Shortly after the earliest articles sourced to Edward Snowden appeared, Americans newly aware of the cell phones in their pockets started wondering: Would the NSA ever collect the location data that all of us generate? The possibility proved worrisome to the public and privacy experts alike. A surveillance state that routinely tracked our movement would feel dystopian and enable abuse, as various TV, web, and print commentators noted.
Even Congress seemed to be concerned. A letter signed by 26 senators declared that NSA bulk collection of phone records has a significant impact on privacy.* "This is particularly true if these records are collected in a manner that includes cell phone locational data, effectively turning Americans' cell phones into tracking devices," it stated. "Has the NSA collected or made plans to collect Americans’ cell-site location data in bulk?"
Now we know that the answer is yes.
"The National Security Agency is gathering nearly 5 billion records a day on the whereabouts of cellphones around the world," the Washington Post reported on December 4, noting "a vast database that stores information about the locations of at least hundreds of millions of devices." Many Americans are affected by the tactic (emphasis added throughout):
The NSA does not target Americans’ location data by design, but the agency acquires a substantial amount of information on the whereabouts of domestic cellphones “incidentally,” a legal term that connotes a foreseeable but not deliberate result.
One senior collection manager, speaking on the condition of anonymity but with permission from the NSA, said “we are getting vast volumes” of location data from around the world by tapping into the cables that connect mobile networks globally and that serve U.S. cellphones as well as foreign ones. Additionally, data are often collected from the tens of millions of Americans who travel abroad with their cellphones every year.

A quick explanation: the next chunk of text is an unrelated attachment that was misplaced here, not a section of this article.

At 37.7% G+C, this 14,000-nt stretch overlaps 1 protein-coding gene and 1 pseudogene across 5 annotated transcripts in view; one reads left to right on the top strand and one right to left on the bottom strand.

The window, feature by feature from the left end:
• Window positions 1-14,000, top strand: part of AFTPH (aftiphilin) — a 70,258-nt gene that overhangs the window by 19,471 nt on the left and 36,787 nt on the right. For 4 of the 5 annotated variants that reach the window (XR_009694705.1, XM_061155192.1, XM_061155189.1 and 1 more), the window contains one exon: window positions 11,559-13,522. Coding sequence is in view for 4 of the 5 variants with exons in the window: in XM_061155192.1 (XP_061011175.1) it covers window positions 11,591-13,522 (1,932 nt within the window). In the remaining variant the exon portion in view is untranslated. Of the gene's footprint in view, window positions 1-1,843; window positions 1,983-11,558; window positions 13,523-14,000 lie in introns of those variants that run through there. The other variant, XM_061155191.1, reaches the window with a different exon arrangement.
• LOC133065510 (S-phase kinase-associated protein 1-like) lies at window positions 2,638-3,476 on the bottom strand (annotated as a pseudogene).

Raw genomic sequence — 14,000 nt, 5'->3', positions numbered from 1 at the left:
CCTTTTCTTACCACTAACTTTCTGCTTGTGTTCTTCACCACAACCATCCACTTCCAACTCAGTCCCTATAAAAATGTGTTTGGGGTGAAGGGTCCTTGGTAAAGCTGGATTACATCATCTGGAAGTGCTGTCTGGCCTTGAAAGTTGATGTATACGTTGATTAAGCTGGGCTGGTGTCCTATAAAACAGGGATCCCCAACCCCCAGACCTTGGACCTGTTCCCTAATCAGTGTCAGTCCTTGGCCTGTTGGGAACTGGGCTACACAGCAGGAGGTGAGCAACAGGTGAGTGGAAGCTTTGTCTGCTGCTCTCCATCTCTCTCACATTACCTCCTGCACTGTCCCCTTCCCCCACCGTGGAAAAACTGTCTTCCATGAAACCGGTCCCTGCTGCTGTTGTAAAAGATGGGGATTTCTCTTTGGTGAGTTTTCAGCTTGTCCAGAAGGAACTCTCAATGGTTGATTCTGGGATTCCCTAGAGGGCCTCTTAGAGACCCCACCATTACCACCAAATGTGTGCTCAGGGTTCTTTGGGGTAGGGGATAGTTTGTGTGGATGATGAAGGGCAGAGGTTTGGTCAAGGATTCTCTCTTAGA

A subsequent Post article notes that the NSA is also "using commercially gathered information to help it locate mobile devices around the world, the documents show," explaining, "many smartphone apps running on iPhones and Android devices, and the Apple and Google operating systems themselves, track the location of each device, often without a clear warning to the phone's owner." Back in October, we also found out that the NSA had "once tested whether it could track Americans' cell phone locations," and that in doing so, the secretive agency even acquired some "samples" of location data, which it may still have.